(C) Penal Code (1860), Ss.364A, 34 - Kidnapping - Accused took victim boy from school and kept him with a medical internee of their acquaintance in her room in a hostel - Plea taken that boy was not in custody of accused so it cannot be case of kidnapping - Held, once accused taken away the boy then where the boy is kept, becomes immaterial - Thus offence of kidnapping becomes complete. (Para 23)
Ramanbhai Naranbhai Patel and Others Vs. State of Gujarat, (2000) 1 SCC 358 [Para 13,14]
Ronny alias Ronald James Alwares and Ors Vs. State of Maharashtra, 1998 ALL MR (Cri) 898 (S.C.)=(1998) 3 SCC 625 [Para 16,17]
SMT. V. K. TAHILRAMANI, J. :- The appellants/original accused Nos. 1 and 2 have filed this Appeal against the Judgment and order dated 3rd December, 2007 passed by the learned I Adhoc Additional Sessions Judge,Kolhapur in Sessions Case No. 240 of 2001. By the said Judgment and order, the learned Sessions Judge convicted the appellants under Section 364-A read with Section 34 of the Indian Penal Code (IPC). For the said offence, he sentenced each of them to imprisonment for life and to pay fine of Rs.1,000/- each in default to suffer R.I. for one month.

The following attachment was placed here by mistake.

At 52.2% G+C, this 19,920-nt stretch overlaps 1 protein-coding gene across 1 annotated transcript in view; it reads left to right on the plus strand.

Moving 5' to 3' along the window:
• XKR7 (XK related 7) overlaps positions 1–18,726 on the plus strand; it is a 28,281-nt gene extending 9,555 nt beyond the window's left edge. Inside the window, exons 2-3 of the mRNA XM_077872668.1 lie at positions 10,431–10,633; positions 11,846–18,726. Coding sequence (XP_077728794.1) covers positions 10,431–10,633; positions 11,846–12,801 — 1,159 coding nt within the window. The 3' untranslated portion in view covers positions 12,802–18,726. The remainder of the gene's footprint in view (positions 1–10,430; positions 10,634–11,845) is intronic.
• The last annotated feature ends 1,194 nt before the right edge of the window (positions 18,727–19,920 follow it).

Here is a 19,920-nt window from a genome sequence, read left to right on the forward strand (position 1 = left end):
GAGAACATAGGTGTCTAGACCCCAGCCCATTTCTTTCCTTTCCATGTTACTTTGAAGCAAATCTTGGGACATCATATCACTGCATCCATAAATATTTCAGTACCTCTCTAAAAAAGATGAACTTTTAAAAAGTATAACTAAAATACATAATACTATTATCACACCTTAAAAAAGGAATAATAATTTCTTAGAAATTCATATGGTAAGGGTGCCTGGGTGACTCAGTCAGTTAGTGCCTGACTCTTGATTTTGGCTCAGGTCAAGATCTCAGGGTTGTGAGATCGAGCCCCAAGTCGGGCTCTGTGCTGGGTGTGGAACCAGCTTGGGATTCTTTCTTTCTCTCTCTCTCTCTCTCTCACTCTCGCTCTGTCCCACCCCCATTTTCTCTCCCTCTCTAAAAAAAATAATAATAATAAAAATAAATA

The complainant PW-1 Sunil was residing at Jadhavwadi, Opposite Market Yard, Kolhapur along with his brother Anil Salokhe, wife of Anil Salokhe and two children of Anil Salokhe, who are a daughter named Nilima and a son Nilesh @ Babalu that is victim boy. At the time of the incident, Nilesh was about 9 years old and he was studying in 3rd Standard in Buds Primary School situated at Rajendranagar, Kolhapur. PW-1 Sunil and his brother Anil had business of plywood by name Salokhe Plywood in a shop situated in Janata Bazar Chowk, Rajarampuri, Kolhapur. Both the brothers used to jointly run the business.